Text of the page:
• Take a break from social media. Yikes, lately, I have been seeing so many articles about the addictive (aka drug-like) qualities of those pings and likes and notifications. It wasn’t a coincidence that on my birthday this year, as much as I thoroughly enjoyed reading all the sweet notes and well-wishes throughout the day on Facebook, I also left my notebook with my favorite recipes on a shelf in the grocery store (never to be recovered), threw my dog’s leash out with the trash and generally walked around with fog-brain as if I were hung-over.  This week, I resisted the urge to post a cute picture of my daughter hugging our dog in the unusually snowy day in Nashville. That meant that I also missed seeing all the  photos of my friends’ kids. But the payoff was additional time and FOCUS.
  • “The only way past it, is through it.”   This is my new mantra every time my procrastination instinct kicks in. I got this one from an interview by Gretchen Rubin of writer Greer Hendricks .

Wishing you all contentment and time to explore your muse in the new year!

 


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November. How Do You Feel?

“The days are long, but the years are short.” – Gretchen Rubin

It’s the first of November and sleigh bells ring…are you listening? I walked into the local bagel shop this morning and heard Winter Wonderland streaming through the speakers. I caught myself humming it all day long. The song itself makes me feel festive, but the idea that November marks the official commencement of the holiday season and the beginning of the end of the current year, well, that makes me feel a little…I dunno. Relieved? Accomplished? Anxious? Hopeful?

If you’re like me the last couple of months of the year are bittersweet. On the positive side, I can look forward to a little time off from work and school, a few days to sleep in, some shiny new stuff for the house, a chance to see friends and family. On the other hand, I’m running out of time to clean out the closet and bring those old clothes to Good Will. I’ll have to come to terms with the fact that I didn’t even start the book I was planning to write this year. I’ll notice that the extra pound or two or ten that I was sure I’d work off are still there and my bike is still gathering dust in the garage. Above all, the next two months will be a time of reflection. A time to remind myself to practice gratitude.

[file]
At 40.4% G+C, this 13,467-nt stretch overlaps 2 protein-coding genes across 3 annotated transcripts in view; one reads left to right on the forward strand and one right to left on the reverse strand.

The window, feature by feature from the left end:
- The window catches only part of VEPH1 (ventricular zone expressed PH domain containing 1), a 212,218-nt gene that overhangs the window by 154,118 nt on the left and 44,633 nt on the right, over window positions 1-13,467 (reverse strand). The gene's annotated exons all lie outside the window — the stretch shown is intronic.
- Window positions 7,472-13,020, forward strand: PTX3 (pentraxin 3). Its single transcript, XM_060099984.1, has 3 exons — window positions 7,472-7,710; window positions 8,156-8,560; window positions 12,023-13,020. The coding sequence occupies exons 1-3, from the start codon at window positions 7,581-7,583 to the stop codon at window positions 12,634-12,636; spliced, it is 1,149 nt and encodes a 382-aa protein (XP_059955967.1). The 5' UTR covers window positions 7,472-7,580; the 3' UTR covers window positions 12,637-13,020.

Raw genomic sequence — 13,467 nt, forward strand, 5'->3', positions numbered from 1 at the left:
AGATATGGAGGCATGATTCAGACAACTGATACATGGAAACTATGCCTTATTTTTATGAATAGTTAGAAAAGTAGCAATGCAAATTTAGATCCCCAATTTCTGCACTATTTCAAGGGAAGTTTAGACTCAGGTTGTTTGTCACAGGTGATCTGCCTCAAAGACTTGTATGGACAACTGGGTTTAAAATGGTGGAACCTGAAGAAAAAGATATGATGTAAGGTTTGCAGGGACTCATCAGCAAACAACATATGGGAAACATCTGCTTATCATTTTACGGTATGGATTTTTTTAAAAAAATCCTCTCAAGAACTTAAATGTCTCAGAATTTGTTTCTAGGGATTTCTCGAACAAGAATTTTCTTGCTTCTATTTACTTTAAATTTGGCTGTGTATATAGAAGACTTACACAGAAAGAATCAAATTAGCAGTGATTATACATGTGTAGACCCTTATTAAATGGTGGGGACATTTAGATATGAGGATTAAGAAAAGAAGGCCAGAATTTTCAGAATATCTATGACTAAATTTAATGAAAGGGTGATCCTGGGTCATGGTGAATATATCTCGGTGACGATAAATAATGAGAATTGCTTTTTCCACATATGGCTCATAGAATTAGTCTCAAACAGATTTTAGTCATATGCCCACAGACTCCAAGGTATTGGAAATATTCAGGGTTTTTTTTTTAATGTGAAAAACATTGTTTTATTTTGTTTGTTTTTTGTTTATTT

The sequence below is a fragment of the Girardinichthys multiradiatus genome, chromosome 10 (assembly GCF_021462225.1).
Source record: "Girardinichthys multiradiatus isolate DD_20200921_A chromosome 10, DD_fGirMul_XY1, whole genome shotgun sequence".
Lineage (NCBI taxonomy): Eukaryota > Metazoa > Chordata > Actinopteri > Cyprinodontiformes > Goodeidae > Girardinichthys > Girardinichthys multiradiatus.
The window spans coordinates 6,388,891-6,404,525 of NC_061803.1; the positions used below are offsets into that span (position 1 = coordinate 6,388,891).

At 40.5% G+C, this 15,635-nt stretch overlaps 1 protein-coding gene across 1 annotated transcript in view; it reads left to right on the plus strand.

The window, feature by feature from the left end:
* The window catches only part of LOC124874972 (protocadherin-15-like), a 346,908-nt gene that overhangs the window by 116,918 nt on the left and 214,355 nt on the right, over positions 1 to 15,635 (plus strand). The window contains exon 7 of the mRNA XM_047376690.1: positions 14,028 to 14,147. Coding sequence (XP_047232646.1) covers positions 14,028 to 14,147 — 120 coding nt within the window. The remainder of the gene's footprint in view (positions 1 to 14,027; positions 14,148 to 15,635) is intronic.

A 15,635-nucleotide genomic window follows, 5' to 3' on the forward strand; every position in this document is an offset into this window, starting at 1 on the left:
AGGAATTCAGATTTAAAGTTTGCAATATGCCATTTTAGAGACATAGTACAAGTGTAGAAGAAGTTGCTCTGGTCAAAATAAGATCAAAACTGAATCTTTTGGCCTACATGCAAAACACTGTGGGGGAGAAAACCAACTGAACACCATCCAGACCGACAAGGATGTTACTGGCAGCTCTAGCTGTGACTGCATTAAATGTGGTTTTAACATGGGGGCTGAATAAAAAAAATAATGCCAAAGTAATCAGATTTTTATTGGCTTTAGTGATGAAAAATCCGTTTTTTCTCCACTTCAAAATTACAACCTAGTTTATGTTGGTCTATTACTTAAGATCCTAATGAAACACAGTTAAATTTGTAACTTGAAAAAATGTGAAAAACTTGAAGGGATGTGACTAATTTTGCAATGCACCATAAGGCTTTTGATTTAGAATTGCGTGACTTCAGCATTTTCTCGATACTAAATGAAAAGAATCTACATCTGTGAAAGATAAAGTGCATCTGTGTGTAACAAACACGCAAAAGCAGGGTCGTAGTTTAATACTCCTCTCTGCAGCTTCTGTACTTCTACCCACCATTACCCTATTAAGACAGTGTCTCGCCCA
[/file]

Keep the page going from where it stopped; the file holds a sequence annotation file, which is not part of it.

As the year is winding down and the new year is almost here, how do you feel? What’s the first word that comes to your mind? Feel free to share it in the comments area.


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As the Waters Rise…

Watching the images this week of the devastation that Hurricane Harvey wreaked on the greater Houston, Texas area –  the stranded families being rescued from their submerged homes, the floating cars, the highways under water, the neighborhoods turned into islands – has stirred in me the powerful memories of living through the great flood of 2010 in Nashville, TN.  Besides the obvious disbelief we all felt as the rivers and streams crested and overflowed all around us, in the end the real story was how friends, neighbors and complete strangers came together to help each other in any and every way they could. Somehow, no matter what else we believed politically, religiously, or any other “-ly” didn’t matter during that time of crisis. Instead, the spirit of American volunteerism, neighborliness, and fortitude completely took over. I see this spirit rising for Houston right now and feel reassured.

(Photo May 2010, Sara and Danny assisting volunteers remove dry wall that had been damaged by flood water from the home of one of our local elementary school teachers.)